Not only was yesterday Mother's day, the Sunday before that was my mom's birthday. May is pretty much Mother's Month at my family's house.
Last night when I got home for dinner, we all indulged in some reminiscing. Of course, with both Tim and Mark present, before long the focus went from our memories of Mom to funny and silly things Tim and Mark did when they were younger, but it was fun to talk with my siblings and remember together some of the good time we had when we were kids.
Any woman who can bear and raise eight children is pretty remarkable, but what's more remarkable is the way my mother tried to stay as involved in our lives as possible. Sure, we did a fair amount of raising each other and I'm certain we all felt like we didn't get enough attention sometimes, but what child doesn't? My mom had earned her master's in elementary education and was teaching third grade in Salt Lake when she and my dad got married. She quit her job after the first year of their marriage because she was a few months away from giving birth to Rebecca, and she continued to make motherhood her full-time job from that point on. And did she ever make it a full-time job.
She must have been a great teacher, if the way she ran her household is any indication. When we were preschool age, she would start us on simple textbooks for learning reading and writing and math. We had set aside time for creative activities and passes to the rec center, where we all took swimming lessons and also enjoyed many hours of fun just splashing in the water. She started us out in the kitchen pretty young, too. When I was in second grade, seven years old, my favorite concoction to make were pans of giant snickerdoodle cookies that my mother patiently allowed me to create in her kitchen, along with a pretty decent sized mess. She started teaching us piano pretty young too, and we all have chosen to continue to develop our musical talents, some on the piano, some branching out. We took trips to museums and the library regularly. One of our favorite traditions was something we called "rock and talk," where we would periodically get one-on-one time with Mom. It was generally just before bedtime, and we would curl up on a big rocking recliner together and just talk about whatever we wanted. We could tell Mom about our lives or ask her questions or make suggestions for things we thought it would be fun to do. Mark, Tim, Laura, and I agreed last night that Rock and Talk was one of our favorites.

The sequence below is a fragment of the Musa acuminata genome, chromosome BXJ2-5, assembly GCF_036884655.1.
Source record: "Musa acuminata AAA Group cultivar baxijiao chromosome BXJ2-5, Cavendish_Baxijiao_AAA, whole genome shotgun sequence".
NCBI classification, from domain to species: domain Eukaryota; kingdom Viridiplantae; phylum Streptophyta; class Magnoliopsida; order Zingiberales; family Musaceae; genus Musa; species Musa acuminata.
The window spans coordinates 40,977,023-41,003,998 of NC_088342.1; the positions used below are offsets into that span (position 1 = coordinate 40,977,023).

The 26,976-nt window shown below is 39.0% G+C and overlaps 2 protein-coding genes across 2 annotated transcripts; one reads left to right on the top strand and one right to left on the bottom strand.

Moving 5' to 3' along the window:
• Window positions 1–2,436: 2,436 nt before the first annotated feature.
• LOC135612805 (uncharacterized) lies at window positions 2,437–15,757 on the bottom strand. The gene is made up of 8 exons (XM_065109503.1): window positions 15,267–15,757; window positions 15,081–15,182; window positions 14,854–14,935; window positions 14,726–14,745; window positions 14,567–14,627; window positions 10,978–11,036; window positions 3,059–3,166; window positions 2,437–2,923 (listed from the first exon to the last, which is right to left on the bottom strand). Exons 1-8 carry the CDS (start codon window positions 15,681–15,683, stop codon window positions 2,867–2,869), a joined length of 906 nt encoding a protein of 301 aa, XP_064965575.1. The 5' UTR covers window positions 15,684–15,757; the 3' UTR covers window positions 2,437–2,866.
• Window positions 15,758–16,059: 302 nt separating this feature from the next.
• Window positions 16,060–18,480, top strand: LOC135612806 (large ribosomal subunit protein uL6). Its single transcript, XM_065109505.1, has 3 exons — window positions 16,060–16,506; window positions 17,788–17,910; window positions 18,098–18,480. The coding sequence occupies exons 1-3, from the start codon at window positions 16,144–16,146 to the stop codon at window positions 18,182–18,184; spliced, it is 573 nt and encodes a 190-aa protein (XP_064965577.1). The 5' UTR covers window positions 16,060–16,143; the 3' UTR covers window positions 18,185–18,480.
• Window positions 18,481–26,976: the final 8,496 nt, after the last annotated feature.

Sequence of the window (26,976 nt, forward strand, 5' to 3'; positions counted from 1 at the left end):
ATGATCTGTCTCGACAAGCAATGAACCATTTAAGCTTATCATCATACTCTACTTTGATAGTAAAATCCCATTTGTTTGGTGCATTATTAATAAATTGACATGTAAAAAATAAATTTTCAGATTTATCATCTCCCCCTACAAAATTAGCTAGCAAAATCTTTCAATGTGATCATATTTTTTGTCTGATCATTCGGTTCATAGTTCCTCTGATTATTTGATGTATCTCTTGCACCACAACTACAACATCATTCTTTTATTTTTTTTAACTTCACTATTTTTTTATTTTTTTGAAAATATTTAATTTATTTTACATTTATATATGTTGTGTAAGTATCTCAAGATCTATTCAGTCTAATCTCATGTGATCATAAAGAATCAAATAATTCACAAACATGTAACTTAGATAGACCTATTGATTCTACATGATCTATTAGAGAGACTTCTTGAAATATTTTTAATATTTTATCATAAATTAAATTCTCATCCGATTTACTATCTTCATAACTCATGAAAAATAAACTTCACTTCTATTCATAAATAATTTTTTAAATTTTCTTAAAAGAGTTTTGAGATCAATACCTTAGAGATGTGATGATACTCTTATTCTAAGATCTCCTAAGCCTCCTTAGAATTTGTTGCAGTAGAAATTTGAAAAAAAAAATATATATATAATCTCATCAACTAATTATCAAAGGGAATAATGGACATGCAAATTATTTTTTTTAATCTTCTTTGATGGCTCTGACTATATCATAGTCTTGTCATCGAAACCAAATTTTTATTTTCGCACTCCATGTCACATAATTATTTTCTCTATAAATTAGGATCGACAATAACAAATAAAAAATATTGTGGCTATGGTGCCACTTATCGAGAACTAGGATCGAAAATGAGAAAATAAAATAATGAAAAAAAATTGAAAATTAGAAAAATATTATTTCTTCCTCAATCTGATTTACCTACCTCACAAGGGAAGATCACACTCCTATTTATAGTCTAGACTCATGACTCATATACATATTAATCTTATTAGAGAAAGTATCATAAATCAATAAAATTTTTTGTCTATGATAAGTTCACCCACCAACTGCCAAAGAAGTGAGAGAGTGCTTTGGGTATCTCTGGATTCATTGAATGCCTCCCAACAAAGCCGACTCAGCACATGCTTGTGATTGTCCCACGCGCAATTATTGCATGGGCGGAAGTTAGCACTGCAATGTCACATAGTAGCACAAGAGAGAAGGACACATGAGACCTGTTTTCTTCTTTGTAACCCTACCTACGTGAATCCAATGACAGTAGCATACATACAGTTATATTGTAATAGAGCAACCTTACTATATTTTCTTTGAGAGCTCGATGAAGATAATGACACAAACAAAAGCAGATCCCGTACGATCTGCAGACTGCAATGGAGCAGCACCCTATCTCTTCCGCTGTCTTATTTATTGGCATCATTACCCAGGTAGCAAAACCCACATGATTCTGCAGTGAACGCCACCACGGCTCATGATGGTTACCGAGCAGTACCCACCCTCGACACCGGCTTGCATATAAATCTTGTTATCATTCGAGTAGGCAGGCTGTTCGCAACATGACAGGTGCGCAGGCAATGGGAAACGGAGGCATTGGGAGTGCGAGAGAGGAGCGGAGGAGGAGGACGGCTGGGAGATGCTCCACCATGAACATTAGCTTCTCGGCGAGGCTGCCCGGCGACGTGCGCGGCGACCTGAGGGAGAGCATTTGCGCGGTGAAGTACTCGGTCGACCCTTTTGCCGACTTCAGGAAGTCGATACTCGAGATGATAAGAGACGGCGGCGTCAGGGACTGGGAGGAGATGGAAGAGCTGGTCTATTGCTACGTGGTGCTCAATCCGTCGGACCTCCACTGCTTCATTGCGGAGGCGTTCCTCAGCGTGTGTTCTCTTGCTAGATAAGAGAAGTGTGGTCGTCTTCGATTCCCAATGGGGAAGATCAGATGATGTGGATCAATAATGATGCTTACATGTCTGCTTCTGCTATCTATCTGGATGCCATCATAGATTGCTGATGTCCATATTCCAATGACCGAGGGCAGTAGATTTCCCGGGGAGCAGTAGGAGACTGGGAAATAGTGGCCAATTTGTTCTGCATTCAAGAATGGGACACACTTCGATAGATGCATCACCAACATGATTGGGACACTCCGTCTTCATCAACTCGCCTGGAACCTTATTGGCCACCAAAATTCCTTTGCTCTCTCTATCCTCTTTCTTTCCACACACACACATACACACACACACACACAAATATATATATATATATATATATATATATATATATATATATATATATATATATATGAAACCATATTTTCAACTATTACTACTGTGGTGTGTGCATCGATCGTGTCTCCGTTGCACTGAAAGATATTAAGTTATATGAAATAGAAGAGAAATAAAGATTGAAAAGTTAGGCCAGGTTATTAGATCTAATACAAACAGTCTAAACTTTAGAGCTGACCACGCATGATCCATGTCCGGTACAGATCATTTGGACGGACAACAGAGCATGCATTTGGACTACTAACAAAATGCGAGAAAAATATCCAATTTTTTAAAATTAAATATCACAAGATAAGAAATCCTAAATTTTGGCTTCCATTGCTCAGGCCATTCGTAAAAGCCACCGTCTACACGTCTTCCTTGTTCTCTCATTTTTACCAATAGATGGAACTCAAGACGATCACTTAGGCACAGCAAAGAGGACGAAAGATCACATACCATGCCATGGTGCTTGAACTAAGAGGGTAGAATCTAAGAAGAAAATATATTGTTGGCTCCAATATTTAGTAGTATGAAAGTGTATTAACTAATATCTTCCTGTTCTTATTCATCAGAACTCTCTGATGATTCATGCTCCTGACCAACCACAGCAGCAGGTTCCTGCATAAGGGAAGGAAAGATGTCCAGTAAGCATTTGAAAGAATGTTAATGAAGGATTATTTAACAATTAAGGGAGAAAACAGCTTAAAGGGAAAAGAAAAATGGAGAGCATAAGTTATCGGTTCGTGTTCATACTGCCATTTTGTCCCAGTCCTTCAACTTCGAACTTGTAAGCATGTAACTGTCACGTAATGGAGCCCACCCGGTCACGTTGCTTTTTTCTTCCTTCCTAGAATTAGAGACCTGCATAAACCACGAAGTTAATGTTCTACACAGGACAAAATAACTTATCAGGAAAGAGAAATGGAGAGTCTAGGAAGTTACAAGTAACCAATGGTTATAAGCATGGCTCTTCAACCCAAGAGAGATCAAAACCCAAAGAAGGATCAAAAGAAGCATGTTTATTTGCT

My mom is a talented woman, and she definitely used her talents to raise her family. She made us fun birthday cakes, like cookie monster cakes covered in blue coconut frosting, or train cakes with individual cars. More than that, she made us a home-cooked, from scratch breakfast and dinner almost every day of the week. In fact, when I was a kid, the only day of the week we were allowed to have cereal from breakfast was on Sunday. Every other morning, Mom was up making us pancakes or French toast or coffee cake or German pancakes or cream of wheat. We barely knew what frozen burritos and pizza were. She often made outfits for the younger kids, and always made Easter dresses for the girls. She patiently taught me how to sew and guided me through the tricks of making formal dresses for dances in high school.
I read an article recently about raising families where a family therapist made a comment to the effect that parents should gauge the job they do as parents by what their children think of them at age 25, not what they think of them while they're growing up. Just like any mom, mine got yelled at, disobeyed, and was probably severely underappreciated while she was working so hard to keep us healthy, happy, and educated. But I think as we get older, we're realizing more and more how fortunate we were to be raised in the home that we were. Happy Mother's Day, Mom.